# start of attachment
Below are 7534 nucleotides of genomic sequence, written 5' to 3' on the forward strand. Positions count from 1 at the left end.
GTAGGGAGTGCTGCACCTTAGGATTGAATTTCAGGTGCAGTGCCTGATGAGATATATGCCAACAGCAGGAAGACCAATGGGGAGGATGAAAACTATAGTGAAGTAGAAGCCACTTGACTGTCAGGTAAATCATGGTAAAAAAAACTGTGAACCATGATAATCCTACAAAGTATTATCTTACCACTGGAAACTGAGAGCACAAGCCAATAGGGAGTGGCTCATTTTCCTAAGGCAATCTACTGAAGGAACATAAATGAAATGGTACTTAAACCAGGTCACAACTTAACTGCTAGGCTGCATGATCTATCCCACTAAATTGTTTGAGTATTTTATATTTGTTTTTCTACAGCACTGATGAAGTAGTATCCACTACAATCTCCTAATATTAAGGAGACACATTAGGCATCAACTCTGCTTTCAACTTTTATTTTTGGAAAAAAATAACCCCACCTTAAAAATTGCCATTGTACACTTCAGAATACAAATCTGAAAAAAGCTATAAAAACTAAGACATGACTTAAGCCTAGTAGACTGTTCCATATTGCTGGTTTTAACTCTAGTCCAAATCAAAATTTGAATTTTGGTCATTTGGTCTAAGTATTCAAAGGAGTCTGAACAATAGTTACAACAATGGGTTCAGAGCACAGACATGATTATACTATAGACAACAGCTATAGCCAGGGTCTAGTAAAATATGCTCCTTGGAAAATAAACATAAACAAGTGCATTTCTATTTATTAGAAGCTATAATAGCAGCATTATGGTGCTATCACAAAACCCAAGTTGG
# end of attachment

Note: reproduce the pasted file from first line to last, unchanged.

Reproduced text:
Below are 7534 nucleotides of genomic sequence, written 5' to 3' on the forward strand. Positions count from 1 at the left end.
GTAGGGAGTGCTGCACCTTAGGATTGAATTTCAGGTGCAGTGCCTGATGAGATATATGCCAACAGCAGGAAGACCAATGGGGAGGATGAAAACTATAGTGAAGTAGAAGCCACTTGACTGTCAGGTAAATCATGGTAAAAAAAACTGTGAACCATGATAATCCTACAAAGTATTATCTTACCACTGGAAACTGAGAGCACAAGCCAATAGGGAGTGGCTCATTTTCCTAAGGCAATCTACTGAAGGAACATAAATGAAATGGTACTTAAACCAGGTCACAACTTAACTGCTAGGCTGCATGATCTATCCCACTAAATTGTTTGAGTATTTTATATTTGTTTTTCTACAGCACTGATGAAGTAGTATCCACTACAATCTCCTAATATTAAGGAGACACATTAGGCATCAACTCTGCTTTCAACTTTTATTTTTGGAAAAAAATAACCCCACCTTAAAAATTGCCATTGTACACTTCAGAATACAAATCTGAAAAAAGCTATAAAAACTAAGACATGACTTAAGCCTAGTAGACTGTTCCATATTGCTGGTTTTAACTCTAGTCCAAATCAAAATTTGAATTTTGGTCATTTGGTCTAAGTATTCAAAGGAGTCTGAACAATAGTTACAACAATGGGTTCAGAGCACAGACATGATTATACTATAGACAACAGCTATAGCCAGGGTCTAGTAAAATATGCTCCTTGGAAAATAAACATAAACAAGTGCATTTCTATTTATTAGAAGCTATAATAGCAGCATTATGGTGCTATCACAAAACCCAAGTTGG